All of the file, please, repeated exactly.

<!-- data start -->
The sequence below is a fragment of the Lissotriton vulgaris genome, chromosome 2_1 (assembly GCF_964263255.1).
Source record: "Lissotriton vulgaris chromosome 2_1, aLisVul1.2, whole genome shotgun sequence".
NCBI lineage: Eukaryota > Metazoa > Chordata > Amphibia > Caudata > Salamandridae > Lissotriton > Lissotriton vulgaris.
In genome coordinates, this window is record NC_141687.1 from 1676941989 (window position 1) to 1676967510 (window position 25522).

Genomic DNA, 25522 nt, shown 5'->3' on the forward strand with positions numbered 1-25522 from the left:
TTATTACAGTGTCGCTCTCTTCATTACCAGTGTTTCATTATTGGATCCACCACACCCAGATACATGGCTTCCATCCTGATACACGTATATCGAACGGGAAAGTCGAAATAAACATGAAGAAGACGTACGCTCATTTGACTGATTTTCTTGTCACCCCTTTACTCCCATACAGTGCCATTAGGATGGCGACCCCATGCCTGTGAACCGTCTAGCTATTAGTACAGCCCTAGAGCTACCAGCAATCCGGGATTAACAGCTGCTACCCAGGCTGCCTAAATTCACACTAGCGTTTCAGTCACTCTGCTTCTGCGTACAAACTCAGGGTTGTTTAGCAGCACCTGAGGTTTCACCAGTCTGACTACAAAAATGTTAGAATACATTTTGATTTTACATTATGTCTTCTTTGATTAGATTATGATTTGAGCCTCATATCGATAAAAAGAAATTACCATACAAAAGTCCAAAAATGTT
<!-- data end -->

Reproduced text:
The sequence below is a fragment of the Lissotriton vulgaris genome, chromosome 2_1 (assembly GCF_964263255.1).
Source record: "Lissotriton vulgaris chromosome 2_1, aLisVul1.2, whole genome shotgun sequence".
NCBI lineage: Eukaryota > Metazoa > Chordata > Amphibia > Caudata > Salamandridae > Lissotriton > Lissotriton vulgaris.
In genome coordinates, this window is record NC_141687.1 from 1676941989 (window position 1) to 1676967510 (window position 25522).

Genomic DNA, 25522 nt, shown 5'->3' on the forward strand with positions numbered 1-25522 from the left:
TTATTACAGTGTCGCTCTCTTCATTACCAGTGTTTCATTATTGGATCCACCACACCCAGATACATGGCTTCCATCCTGATACACGTATATCGAACGGGAAAGTCGAAATAAACATGAAGAAGACGTACGCTCATTTGACTGATTTTCTTGTCACCCCTTTACTCCCATACAGTGCCATTAGGATGGCGACCCCATGCCTGTGAACCGTCTAGCTATTAGTACAGCCCTAGAGCTACCAGCAATCCGGGATTAACAGCTGCTACCCAGGCTGCCTAAATTCACACTAGCGTTTCAGTCACTCTGCTTCTGCGTACAAACTCAGGGTTGTTTAGCAGCACCTGAGGTTTCACCAGTCTGACTACAAAAATGTTAGAATACATTTTGATTTTACATTATGTCTTCTTTGATTAGATTATGATTTGAGCCTCATATCGATAAAAAGAAATTACCATACAAAAGTCCAAAAATGTT